Even it is a downsized engine; the 1.5 Liter managed to overcome and be ahead of its competitors due to its turbocharger. This engine has a water-cooled, low-inertia, high-speed Continental mixed-flow turbocharger. The charged air goes in the intake manifold via an air-to-air intercooler with an additional fan. Ford also combined both the direct fuel and port fuel injection.

The engine is cooled through a split cooling system with two circuits and thermostats, one for the top-end turbocharger and another for the engine block. The system includes an electric water pump used for turbocharger cooling even when the hot engine is offline.

Fuel Management

Ford improved the high-pressure direct fuel injection system, which injects the petrol directly to the combustion chamber through a high-pressure fuel pump. Each cylinder has a six-hole solenoid injector as a fuel entry point with maximum fuel pressure at 1276 psi.

Bosch also took the engine managing duties headed by the Bosch MED17 control unit with CAN-Bus and individual cylinder knock control. A heated universal oxygen sensor and catalyst monitor sensor, through a close-coupled three-way catalyst system, safeguards the emission reduction to a minimum in compliance with the Euro-5 and Euro-6 European emission levels.

Applications of Ford 1.5 EcoBoost:

150 HP

  • 2018 – Present Ford Focus

180 HP

  • 2018 – Present Ford Focus
  • 2020 – Present Ford Escape
  • 2021 – Ford Bronco Sport

200 HP

Engine Tuning, Upgrades, and Modifications

One way to raise the Ford 1.6 Ecoboost number is by an ECU remapping.

On its standard and factory-rated 150 HP engine, it managed to get 181 HP and 174 lb-ft on the dyno, contrary to the factory numbers of 150 HP and 145 lb-ft of torque. After a lengthy and exhausting development program, you can reach the 225 HP mark and 220 lb-ft of torque; just by remapping.

The power output would still increase if you opt for another turbocharger or adding another one, making your engine a passively aggressive build. It is quite a spectacle, if you may, but this kind of setup will cost you more, but that is just the way it is; you need to pay for it.

Problems Surrounding Ford 1.5 EcoBoost engine:

As far as issues are concerned, the 1.5 Liter Dragon EcoBoost is not an exception to the rule. It also belongs to the vast demographics of engines that have a fair amount of problems and troubles. But throughout the years of developments, the issues were eventually addressed. But for you to have prior caution, here are some.

Carbon Build-Up

The good thing with the 1.5L Dragon is that you don’t have to deal with carbon build-up anymore since Ford already integrated a port and direct injection system into the engine.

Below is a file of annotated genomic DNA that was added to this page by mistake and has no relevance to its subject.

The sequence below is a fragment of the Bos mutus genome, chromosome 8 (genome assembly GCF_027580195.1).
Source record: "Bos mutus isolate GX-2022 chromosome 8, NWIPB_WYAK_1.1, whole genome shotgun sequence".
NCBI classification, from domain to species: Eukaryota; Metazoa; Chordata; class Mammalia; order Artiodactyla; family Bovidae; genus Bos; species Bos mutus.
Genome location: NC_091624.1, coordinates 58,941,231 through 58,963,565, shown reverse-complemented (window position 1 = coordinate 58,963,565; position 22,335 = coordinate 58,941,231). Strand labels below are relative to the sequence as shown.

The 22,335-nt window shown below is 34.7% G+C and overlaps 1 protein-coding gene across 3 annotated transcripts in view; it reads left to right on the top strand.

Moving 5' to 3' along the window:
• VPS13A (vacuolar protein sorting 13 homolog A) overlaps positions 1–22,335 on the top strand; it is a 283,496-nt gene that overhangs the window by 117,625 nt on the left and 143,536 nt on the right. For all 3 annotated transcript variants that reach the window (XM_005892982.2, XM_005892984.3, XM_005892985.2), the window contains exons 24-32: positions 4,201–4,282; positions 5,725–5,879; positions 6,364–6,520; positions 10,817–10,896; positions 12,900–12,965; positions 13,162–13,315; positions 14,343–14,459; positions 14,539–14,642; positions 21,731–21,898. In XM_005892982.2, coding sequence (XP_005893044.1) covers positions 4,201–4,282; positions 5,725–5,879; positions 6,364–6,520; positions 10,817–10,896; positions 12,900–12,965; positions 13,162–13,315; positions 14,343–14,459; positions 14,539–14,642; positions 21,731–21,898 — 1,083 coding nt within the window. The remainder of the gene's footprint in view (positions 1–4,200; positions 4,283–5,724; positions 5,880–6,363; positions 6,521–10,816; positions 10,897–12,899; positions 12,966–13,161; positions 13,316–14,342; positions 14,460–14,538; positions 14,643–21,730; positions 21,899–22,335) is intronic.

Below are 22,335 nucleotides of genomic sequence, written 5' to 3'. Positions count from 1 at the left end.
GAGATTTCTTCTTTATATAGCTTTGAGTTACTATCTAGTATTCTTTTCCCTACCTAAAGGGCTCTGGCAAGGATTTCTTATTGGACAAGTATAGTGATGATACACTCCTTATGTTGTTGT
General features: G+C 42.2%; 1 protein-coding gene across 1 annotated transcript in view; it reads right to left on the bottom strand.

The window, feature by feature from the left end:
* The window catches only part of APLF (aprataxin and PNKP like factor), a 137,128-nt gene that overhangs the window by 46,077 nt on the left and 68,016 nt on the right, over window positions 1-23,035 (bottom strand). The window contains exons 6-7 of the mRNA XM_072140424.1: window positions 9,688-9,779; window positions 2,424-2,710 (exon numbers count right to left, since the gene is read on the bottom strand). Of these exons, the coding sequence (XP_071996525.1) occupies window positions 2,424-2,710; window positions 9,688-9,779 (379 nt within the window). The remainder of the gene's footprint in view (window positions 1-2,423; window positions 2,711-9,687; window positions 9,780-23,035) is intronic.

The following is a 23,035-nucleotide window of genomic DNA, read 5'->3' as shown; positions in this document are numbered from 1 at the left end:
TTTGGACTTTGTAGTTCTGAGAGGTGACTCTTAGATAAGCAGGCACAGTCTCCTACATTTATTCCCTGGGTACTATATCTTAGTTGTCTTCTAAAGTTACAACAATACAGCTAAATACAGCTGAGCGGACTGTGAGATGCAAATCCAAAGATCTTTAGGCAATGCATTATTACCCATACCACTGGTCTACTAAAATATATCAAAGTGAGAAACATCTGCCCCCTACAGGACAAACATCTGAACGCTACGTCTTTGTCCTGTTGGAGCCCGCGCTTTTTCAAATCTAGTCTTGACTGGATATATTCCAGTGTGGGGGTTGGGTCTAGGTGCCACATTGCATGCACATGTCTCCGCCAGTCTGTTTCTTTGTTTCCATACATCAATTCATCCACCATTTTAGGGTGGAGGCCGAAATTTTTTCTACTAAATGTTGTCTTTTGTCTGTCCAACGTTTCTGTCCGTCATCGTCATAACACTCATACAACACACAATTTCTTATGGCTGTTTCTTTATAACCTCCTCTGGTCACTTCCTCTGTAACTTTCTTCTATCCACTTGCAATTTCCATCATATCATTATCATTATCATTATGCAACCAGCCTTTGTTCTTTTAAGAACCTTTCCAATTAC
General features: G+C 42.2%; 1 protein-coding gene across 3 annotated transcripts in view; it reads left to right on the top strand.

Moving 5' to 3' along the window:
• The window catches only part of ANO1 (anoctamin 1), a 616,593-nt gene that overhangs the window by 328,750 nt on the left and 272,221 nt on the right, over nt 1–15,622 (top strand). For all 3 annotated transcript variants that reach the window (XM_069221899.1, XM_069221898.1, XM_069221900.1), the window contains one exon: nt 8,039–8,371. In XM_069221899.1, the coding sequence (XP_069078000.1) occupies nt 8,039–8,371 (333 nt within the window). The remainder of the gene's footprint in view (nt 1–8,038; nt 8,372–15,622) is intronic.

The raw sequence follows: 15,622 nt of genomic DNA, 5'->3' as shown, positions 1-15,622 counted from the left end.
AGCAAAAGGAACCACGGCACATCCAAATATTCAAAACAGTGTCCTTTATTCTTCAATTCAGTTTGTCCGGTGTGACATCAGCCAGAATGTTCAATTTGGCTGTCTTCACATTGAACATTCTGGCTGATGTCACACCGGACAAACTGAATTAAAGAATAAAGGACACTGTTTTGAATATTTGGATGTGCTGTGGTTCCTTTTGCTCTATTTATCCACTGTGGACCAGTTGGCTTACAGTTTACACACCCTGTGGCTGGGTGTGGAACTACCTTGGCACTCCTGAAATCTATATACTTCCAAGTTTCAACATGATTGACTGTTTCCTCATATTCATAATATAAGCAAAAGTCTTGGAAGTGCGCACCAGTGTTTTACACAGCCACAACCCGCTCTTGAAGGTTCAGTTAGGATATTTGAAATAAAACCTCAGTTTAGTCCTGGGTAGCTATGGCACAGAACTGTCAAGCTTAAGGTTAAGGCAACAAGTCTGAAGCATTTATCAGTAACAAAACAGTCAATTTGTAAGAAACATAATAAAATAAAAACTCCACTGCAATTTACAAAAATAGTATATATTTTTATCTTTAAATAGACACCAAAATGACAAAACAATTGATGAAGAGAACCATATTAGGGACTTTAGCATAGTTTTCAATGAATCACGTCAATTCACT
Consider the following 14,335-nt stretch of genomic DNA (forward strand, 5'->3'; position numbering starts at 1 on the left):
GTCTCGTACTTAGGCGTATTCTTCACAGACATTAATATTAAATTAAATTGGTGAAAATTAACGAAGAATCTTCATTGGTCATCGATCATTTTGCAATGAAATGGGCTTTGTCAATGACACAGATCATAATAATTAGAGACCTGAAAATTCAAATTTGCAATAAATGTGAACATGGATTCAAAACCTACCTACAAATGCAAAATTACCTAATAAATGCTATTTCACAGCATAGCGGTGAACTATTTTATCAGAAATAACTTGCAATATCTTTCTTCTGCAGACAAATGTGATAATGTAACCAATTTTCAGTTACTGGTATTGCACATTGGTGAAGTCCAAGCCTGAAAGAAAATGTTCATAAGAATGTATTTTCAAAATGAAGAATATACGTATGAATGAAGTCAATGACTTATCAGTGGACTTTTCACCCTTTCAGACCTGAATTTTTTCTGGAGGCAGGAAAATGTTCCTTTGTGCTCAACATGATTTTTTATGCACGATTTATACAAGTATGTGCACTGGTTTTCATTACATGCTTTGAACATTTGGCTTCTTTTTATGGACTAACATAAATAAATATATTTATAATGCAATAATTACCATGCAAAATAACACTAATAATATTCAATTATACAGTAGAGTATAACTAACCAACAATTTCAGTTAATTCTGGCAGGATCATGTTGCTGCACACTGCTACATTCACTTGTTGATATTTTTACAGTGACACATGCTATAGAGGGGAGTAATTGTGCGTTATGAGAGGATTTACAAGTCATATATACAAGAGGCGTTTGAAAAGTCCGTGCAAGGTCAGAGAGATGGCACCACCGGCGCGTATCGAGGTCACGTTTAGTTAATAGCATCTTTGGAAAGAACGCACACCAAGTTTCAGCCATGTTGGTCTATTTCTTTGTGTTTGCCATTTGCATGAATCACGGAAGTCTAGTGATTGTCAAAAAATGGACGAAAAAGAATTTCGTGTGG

I said this because the previous 1.0 Liter Fox Ecoboost engine has a direct injection system with no ports. If you have intake ports, the aim of the fuel goes into the intake ports, put in the cylinder, and work as a natural cleaner.

Without these small brooms, soot and carbon layers will eventually succumb to the intake valves, resulting in a tight closing leading to engine power loss and severe valve and valve seat damage. Observed normally on high mileage engines.

High Pressure Fuel Pump Issues

In connection to the abovementioned issue, engines with high mileage tend to suffer from struggling fuel pressure. Ford Ecoboost 1.5 L is built with a high-pressure fuel pump, so deterioration of these pumps will cause the overall performance and top-notch potential go to waste; achieving those numbers will leave you gasping in a dark room.

Replacing the old cam bucket with a new one does solve this problem and can increase the fuel pressure and performance.

Another issue reported way back was that some engines have problems in their coolant system, especially the bottom hose that would split and leak some of the coolants while the temperature sensor does not reflect the actual temperature.

A lot of engines were involved in this issue before Ford redesigned the hoses. On another note, there is a pipe that runs from the expansion tank to the machine that can cause cracking and leak; some coolant—friendly reminder to keep the coolant level in check.

Summary

The serialized installment of the EcoBoost engines, significantly below the 2.0L mark, cemented the legacy of the downsized engine. They revolutionized engine production as well as the designing of such intricate parts. There’s nothing more fulfilling than creating a machine that’s powerful and equivocal as its larger counterpart. It’s like having a grand piano sound to a kiddie piano – not exaggerating, though.

But with that, we are excited to know how the automotive world will respond to this kind of passive innovation.